Anti-junta activists celebrate major win as

Myanmar’s junta can be defeated by the end of 2022, the Prime Minister of the underground National Unity Government (NUG) has told Myanmar Now. 

Mahn Win Khaing Than said in an interview that after intensive efforts to convince armed groups like the Karen National Union (KNU) to join the revolution last year, Myanmar’s anti-military forces have joined together with unprecedented solidarity. 

The major barrier to defeating Min Aung Hlaing’s coup regime, he said, will be finding a way to overcome the military’s air force. 

He also discussed high-level meetings he attended between top military officials and State Counsellor Aung San Suu Kyi about the military’s operations against the Rohingya in Rakhine State while the National League for Democracy (NLD) was in power. 

Myanmar Now: When rumours started last year that the military was going to stage a coup, did Aung San Suu Kyi have a plan for how to respond? 

Mahn Win Khaing Than: She didn’t give us any orders regarding the coup back then. Maybe she had an agenda in her mind and this is the route she had planned for us. One thing to consider is that she had been trying to reconcile with the military during the five years of the party’s administration and it proved to be a failure in the end. The military is the source of the problem. I think she must have thought that this was the only way out of this mess and decided to go along with it. As we all know, if this didn’t happen, another five years would have gone by without any progress. Therefore, in a way, Aung San Suu Kyi knew the enemy all along.

Before the coup, Min Aung Hlaing is rumoured to have asked for his service term to be extended and to be president, but Aung San Suu Kyi reportedly rejected these requests. As the speaker of the upper house, the Amyotha Hluttaw, you must have been present for any such discussions. Do you think the coup could have been prevented if she had complied with his requests?

Now, here’s what I think. There are things we didn’t get to do in our five-year term, but we tried to see the silver lining. However, if we’d let this situation go on without being able to amend the 2008 Constitution, our country would have continued to drift away to nothing, as we had been doing in previous years. What I’m trying to say is that there will always have to be sacrifices for a country to change. It saddened us that there would have to be sacrifices but it is what it is. Because of this whole mess, we now know who’s truly on our side and who our enemies are and that the Constitution is no longer valid. Otherwise, this would have continued to be their trump card, which is evident in the fact that the commander-in-chief had more power than the president himself.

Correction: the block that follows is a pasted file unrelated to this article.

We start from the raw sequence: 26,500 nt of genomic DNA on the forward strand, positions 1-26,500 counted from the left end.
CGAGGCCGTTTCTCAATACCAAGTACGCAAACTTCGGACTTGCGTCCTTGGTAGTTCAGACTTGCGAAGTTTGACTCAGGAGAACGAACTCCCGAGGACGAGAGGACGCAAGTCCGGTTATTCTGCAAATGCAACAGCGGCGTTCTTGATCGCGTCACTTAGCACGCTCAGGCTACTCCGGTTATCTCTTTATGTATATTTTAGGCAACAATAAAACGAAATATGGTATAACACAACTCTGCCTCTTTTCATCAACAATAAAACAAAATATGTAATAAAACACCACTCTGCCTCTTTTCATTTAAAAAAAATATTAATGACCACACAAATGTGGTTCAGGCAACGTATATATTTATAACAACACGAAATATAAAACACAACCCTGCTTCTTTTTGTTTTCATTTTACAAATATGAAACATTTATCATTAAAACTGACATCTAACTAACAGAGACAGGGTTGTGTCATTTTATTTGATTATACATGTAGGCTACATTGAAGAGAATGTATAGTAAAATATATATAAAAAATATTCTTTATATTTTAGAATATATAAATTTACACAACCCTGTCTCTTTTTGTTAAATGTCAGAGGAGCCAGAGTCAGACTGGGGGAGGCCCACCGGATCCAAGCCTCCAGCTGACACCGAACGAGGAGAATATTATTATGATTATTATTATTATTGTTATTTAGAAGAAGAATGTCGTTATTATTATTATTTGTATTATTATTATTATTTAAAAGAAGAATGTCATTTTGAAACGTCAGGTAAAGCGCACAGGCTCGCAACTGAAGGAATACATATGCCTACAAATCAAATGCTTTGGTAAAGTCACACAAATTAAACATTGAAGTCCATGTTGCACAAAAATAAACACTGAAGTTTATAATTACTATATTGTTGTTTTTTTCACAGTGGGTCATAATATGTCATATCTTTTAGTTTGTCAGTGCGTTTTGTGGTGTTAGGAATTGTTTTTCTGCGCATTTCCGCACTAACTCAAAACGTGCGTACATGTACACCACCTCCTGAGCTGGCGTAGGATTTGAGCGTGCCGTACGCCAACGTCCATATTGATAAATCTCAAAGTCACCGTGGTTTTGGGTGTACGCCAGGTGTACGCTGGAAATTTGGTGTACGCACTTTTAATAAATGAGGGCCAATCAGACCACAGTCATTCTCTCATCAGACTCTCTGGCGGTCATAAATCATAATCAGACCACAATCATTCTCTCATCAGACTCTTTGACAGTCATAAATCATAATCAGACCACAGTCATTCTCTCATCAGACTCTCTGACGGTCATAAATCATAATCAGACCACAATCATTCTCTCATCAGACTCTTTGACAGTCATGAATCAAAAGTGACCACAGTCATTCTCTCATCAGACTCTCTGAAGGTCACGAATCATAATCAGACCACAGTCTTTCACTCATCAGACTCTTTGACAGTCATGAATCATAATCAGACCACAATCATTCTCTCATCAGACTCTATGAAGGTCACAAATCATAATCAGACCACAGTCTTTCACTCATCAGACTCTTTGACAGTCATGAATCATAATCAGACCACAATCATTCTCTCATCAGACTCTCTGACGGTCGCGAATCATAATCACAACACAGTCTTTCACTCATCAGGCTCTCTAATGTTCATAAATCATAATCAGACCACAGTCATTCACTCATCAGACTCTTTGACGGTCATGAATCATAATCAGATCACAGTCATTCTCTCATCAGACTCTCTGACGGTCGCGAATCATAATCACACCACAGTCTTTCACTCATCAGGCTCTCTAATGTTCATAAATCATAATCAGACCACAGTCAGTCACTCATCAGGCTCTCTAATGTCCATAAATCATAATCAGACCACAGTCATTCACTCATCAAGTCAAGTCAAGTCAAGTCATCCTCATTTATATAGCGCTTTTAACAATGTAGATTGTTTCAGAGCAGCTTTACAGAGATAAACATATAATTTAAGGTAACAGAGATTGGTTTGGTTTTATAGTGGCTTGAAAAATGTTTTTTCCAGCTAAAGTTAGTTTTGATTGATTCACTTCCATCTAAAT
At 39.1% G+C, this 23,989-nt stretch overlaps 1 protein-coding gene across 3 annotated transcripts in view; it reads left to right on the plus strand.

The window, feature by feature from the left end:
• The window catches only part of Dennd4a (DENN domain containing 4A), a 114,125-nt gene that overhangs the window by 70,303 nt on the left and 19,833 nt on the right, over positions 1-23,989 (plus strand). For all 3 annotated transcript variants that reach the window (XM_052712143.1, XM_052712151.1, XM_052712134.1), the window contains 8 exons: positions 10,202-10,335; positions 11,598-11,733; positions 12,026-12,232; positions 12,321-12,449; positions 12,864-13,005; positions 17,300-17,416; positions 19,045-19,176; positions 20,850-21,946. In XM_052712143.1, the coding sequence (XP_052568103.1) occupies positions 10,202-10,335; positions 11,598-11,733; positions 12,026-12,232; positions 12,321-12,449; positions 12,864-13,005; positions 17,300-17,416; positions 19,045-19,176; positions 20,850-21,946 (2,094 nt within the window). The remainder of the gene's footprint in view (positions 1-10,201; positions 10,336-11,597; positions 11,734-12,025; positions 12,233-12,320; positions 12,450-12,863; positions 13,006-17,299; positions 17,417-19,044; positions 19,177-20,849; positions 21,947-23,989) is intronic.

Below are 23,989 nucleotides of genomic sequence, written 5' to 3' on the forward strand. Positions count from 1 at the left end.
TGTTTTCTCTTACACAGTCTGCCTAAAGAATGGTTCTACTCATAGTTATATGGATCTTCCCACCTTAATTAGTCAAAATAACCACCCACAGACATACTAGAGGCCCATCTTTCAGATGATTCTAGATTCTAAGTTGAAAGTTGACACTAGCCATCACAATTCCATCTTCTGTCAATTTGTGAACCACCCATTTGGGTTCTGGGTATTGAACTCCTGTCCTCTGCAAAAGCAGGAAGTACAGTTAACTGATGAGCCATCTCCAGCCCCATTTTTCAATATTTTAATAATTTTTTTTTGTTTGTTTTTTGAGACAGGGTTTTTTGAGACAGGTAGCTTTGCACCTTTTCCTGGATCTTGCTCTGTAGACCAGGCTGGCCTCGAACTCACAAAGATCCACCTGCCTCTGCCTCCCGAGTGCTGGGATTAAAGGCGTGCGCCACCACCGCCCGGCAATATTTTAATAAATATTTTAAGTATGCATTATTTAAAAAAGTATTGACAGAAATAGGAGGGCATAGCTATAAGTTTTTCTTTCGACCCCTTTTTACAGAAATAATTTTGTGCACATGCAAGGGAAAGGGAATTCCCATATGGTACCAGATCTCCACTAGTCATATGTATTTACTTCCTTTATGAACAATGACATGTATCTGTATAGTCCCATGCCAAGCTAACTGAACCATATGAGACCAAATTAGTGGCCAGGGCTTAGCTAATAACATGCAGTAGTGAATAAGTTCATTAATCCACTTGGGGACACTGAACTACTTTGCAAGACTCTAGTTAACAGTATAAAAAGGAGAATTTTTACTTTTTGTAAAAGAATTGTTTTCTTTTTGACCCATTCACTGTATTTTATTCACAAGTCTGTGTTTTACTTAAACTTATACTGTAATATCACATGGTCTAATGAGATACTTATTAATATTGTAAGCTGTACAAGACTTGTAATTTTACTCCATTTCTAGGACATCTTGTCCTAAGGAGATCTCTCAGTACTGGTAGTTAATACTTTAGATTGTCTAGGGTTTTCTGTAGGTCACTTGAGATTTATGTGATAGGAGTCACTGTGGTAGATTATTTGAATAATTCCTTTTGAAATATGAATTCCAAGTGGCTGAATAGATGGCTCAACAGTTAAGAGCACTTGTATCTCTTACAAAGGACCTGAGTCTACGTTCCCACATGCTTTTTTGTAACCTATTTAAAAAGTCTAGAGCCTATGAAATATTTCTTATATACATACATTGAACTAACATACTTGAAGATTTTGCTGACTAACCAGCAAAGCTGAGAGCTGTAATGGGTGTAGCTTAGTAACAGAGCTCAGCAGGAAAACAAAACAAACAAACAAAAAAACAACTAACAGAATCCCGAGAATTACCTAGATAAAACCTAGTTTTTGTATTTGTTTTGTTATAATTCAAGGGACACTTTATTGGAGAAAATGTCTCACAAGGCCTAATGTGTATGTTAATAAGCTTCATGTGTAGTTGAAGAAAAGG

To say it bluntly, we were able to change because of him. If he had continued to lay low and do nothing, we would have been unable to change. Another thing is the cabinet. The cabinet’s administration team was made up of the same people, with many of the higher ranks–such as general directors, secretariats and assistant directors–being army generals. Those positions are hard to get rid of. It’s easier said than done to remove them.

But now we can get rid of them easily and replace them with better people. They won’t be able to control our departments anymore. However, the people of the country are paying for this with their lives. Nevertheless we need to focus on the silver linings right now. We will be able to submit proper requests at the parliament as well. This wouldn’t have been possible without the revolution as all power lay in the hands of the commander-in-chief.

Even the army generals who were living peacefully are now in danger because of the coup. No military-affiliated person can live peacefully now. That’s one good silver lining, I must say.

We have heard that some members of the NLD cabinet had emergency meetings with military officers on issues including Rakhine. Our sources from the military said that Aung San Suu Kyi gave directions to eradicate the Arakan Army (AA) and to use the air force if necessary. Do you think Aung San Suu Kyi had that kind of power over the army?

Security affairs should mean that things remain confidential at all costs. It wasn’t exactly confidential, considering even you are hearing about it, right? There’s one thing I remember, that the military came to explain about the battles with ARSA (the Arakan Rohingya Salvation Army). Aung San Suu Kyi said nothing though. They didn’t talk about the AA either. They presented a video as proof that ARSA attacked them. No directions were given during that meeting. The video contained a scene where an entire village, including children, were yelling chants, holding weapons. [The military] were accused by the international community of torching villages. So they showed a video of people torching their own houses. And then they showed a video of Hindu people getting killed. They wanted to make it look like ARSA was committing atrocities. That’s all they showed. Nothing about the AA was discussed in that meeting.

Did she believe them?

To be honest, we only learnt about the massacres in Inn Din village some time later. We knew nothing about those matters when they came to us. I personally even thought ARSA was the big bad guy. So we asked for a soft copy of the videos they showed us. I showed the files to the international representatives including those from the EU. We truly believed [the military]. But we did not know anything about the incidents in Inn Din. I think we were caught in between the military and the people, and I feel like we were cheated if we think about it now.

We even told international representatives that we would have to fight back if necessary as they were trying to destabilize the rule of law. We believed them because they showed us the videos and it was terrible according to the videos. They convinced us that they did nothing wrong.

How did Aung San Suu Kyi respond to this?

Honestly, I think she believed them as well. That’s why the ethnic minorities misunderstood the NLD. They’re angry that the NLD didn’t say anything to stop the military. I think Aung San Suu Kyi took all the blame for herself. Even the ethnic personnel within the NUG used to criticise Aung San Suu Kyi for not saying anything.